Australian businesses prepare for the new privacy regime
We have extensive experience interpreting a wide range of immigration legislation including the Migration Act 1958, the Migration Regulations and associated Australian Government policy. Our dedicated team of immigration experts advise on all aspects of immigration law.
On 30 June 2012, the 11th Standing Committee of the National People's Congress issued a new law, the Exit and Entry Administration Law of the People's Republic of China. Effective from 1 July 2013, the law is a response to the drastic increase in personnel entering and exiting the country, and will aim to improve the enforcement of related administrative requirements.
This user friendly guide provides answers to some of the most common questions companies face when employing foreign nationals or nationals working abroad. Our Employment Law team dissect the legislation to give you clear advice on employment restrictions, recruitment checks and the 'permission to work' approval process. A step by step section will explain the rights, obligations and entitlements of both parties under the employment contract, including an overview of remuneration and bonuses, tax payments and lawful termination procedures.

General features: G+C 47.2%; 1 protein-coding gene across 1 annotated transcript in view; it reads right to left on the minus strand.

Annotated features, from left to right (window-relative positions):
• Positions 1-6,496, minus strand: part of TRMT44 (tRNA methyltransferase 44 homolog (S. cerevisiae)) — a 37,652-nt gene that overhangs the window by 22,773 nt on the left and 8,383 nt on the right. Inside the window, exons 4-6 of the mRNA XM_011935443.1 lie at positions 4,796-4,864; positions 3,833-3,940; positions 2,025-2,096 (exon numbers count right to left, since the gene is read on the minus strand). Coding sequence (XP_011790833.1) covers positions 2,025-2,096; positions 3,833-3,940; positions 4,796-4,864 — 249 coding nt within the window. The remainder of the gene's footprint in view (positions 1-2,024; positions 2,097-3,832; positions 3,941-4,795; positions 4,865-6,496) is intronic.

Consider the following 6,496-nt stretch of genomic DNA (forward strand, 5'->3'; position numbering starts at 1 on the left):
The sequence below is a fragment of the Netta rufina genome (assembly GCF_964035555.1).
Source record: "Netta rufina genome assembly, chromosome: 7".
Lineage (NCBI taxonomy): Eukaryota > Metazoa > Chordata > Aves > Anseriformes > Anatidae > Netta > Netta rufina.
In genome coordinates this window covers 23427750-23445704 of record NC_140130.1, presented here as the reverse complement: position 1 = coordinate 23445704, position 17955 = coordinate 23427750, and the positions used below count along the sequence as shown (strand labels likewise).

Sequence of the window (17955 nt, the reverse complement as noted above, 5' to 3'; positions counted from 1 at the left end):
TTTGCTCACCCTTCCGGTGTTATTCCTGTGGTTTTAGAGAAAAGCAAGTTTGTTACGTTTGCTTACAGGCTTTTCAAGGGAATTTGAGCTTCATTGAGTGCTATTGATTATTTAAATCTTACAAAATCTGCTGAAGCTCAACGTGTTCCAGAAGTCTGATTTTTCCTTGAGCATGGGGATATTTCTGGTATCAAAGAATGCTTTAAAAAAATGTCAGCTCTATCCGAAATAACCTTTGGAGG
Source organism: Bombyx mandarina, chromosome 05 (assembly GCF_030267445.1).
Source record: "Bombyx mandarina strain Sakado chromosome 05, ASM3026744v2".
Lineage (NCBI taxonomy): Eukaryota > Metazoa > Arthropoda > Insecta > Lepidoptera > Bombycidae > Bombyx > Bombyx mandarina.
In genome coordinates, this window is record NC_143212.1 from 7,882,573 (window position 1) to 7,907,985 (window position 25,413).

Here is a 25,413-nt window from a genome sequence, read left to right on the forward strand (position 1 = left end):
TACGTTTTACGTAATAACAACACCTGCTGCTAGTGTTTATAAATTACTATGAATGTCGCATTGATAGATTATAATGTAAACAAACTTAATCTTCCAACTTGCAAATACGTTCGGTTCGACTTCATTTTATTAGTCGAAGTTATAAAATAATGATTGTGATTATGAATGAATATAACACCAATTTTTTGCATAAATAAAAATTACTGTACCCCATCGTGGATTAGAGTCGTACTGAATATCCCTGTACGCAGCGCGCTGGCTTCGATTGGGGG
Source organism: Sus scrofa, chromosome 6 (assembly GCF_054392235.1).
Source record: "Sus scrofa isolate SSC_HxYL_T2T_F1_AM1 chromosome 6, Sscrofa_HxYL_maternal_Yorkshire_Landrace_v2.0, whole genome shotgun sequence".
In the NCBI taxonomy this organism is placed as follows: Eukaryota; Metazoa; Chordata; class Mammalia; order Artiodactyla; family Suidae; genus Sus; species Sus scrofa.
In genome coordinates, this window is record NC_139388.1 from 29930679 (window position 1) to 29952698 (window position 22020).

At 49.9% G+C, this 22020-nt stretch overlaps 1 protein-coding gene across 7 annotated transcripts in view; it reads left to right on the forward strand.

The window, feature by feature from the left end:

The Minister for Immigration, Brendan O'Connor announced proposed changes to the Subclass 457 temporary work visa program. The changes will require employers to demonstrate that genuine skills shortages exist before they employ 457 visa holders and will 'tighten' the scheme to ensure local workers are getting a 'fair go'.
On 31 December 2012, the China International Economic and Trade Arbitration Commission (CIETAC), a foreign-related arbitration commission set up by the China Council for the Promotion of International Trade (also known as the China Chamber of International Commerce) (CCPIT), released its Announcement on Issues Concerning CIETAC Shanghai Sub-Commission and CIETAC South China Sub-Commission" (the Latest Announcement). This is the latest development in a dispute, which has been on foot since April 2012, between CIETAC, the Shanghai Sub-Commission of CIETAC (CIETAC Shanghai), and the Shenzhen Court of International Arbitration (SCIA) (the CIETAC Dispute). SCIA was known as the South China Sub-Commission of CIETAC before 22 October 2012.